Ginger is an aromatic root whose consumption is highly recommended, thanks to its health benefits. This delicacy has antioxidant and anti-inflammatory powers, helping to prevent stomach and gastric diseases and stimulating the digestive system. In addition, ginger helps with weight loss by speeding up metabolism.
If you don’t know how to add ginger to your diet, check out the Kitchen Guide tips below:
ginger in health
In the form of teas, it helps to get rid of nausea and nausea, but not those typical of pregnancy. It is also a powerful ally against colds and flu, as it helps to decongest the airways. But it also has contraindications: hypertensive people and people with gallstones must pass away from the root!
ginger in the kitchen
- Its spicy flavor is much appreciated in oriental cuisines (Thai, Chinese and Japanese), where it appears raw and grated, great to combine with sashimi (raw fish) and other fish and seafood.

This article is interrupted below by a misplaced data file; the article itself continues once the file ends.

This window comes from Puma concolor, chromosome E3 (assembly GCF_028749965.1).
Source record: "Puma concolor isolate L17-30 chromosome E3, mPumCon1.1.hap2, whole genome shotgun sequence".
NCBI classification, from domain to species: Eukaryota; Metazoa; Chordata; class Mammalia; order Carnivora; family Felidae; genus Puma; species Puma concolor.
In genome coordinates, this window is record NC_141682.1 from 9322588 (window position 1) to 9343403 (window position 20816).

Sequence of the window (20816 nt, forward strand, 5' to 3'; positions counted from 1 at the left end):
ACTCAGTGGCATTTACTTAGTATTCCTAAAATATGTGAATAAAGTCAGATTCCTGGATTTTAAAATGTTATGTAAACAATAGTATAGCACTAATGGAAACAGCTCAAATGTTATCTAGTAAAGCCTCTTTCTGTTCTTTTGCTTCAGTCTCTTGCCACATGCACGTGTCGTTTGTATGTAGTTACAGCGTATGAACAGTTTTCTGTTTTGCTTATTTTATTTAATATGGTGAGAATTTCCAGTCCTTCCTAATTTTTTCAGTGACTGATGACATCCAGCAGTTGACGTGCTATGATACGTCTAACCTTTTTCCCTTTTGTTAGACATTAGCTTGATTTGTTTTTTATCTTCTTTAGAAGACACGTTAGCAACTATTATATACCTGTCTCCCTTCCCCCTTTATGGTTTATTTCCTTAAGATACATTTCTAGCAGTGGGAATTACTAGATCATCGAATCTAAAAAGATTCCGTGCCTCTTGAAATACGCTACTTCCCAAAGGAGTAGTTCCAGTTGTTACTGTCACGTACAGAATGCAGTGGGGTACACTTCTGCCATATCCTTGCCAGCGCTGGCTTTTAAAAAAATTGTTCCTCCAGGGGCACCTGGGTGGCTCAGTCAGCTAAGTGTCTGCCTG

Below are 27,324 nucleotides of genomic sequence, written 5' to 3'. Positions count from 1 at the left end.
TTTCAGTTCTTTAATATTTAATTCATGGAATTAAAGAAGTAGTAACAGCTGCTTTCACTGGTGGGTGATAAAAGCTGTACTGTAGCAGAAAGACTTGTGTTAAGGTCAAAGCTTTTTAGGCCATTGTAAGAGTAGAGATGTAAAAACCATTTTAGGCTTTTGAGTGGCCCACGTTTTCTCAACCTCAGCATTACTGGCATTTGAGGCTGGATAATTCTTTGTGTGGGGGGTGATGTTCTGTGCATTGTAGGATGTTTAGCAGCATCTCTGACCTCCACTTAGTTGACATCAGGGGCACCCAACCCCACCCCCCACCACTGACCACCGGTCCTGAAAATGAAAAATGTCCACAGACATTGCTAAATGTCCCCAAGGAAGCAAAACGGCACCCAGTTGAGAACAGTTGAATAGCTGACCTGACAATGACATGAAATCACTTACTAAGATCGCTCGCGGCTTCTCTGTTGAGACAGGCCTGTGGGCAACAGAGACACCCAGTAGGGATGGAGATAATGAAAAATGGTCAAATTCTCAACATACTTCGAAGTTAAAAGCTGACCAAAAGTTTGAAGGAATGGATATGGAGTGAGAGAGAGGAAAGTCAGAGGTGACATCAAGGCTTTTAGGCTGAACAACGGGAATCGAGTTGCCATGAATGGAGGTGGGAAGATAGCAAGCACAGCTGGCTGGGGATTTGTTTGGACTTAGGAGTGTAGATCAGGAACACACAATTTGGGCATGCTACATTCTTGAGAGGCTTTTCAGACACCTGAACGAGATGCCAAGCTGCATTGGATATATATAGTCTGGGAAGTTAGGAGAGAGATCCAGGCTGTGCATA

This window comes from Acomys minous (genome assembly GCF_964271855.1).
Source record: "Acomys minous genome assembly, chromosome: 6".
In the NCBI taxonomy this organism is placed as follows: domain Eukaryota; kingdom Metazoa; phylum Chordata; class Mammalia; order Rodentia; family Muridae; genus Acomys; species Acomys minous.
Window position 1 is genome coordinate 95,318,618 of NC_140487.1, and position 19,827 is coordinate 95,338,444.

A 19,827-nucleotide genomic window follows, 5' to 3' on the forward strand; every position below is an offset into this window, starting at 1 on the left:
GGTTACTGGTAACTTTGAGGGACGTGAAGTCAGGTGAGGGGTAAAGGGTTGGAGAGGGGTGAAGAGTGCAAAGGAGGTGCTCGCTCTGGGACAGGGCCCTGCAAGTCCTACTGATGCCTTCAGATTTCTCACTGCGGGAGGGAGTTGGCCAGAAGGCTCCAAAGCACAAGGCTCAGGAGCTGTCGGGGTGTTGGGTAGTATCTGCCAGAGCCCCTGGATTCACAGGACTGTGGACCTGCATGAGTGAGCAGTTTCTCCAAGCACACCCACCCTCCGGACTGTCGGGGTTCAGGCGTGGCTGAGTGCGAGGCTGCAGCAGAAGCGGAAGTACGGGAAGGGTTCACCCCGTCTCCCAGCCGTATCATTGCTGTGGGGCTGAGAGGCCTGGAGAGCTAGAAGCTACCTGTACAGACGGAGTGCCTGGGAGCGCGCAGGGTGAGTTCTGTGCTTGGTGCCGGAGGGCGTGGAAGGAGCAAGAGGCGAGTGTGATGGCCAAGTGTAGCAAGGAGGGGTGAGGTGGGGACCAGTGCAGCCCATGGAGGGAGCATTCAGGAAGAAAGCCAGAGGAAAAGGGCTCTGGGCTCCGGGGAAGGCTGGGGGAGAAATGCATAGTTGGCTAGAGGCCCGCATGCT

- It is also great if used in stir-fries and even mixed with soy sauce for seasoning meats and barbecues.
- Another tip is to use the root to flavor drinks, such as the traditional mulled wine, teas and fruit juices (try adding a little fresh ginger to the watermelon juice).
- The dry, powdered seasoning, on the other hand, has a completely different use and flavor and is widely used in Indian recipes. This version also gives great flavor to cakes and cookies.
How to consume and conserve?
The effect of ginger is stronger if it is eaten raw, in small pieces, rather than powdered. Keep a piece of the root in a sealed plastic bag, in the refrigerator or outside, and grate it before use.
Sources: “The book of herbs, spices and peppers”, by Gabriela Erbetta, publisher PubliFolha and “O power of foods”, nº 1, 2009 – Editora Alto Astral.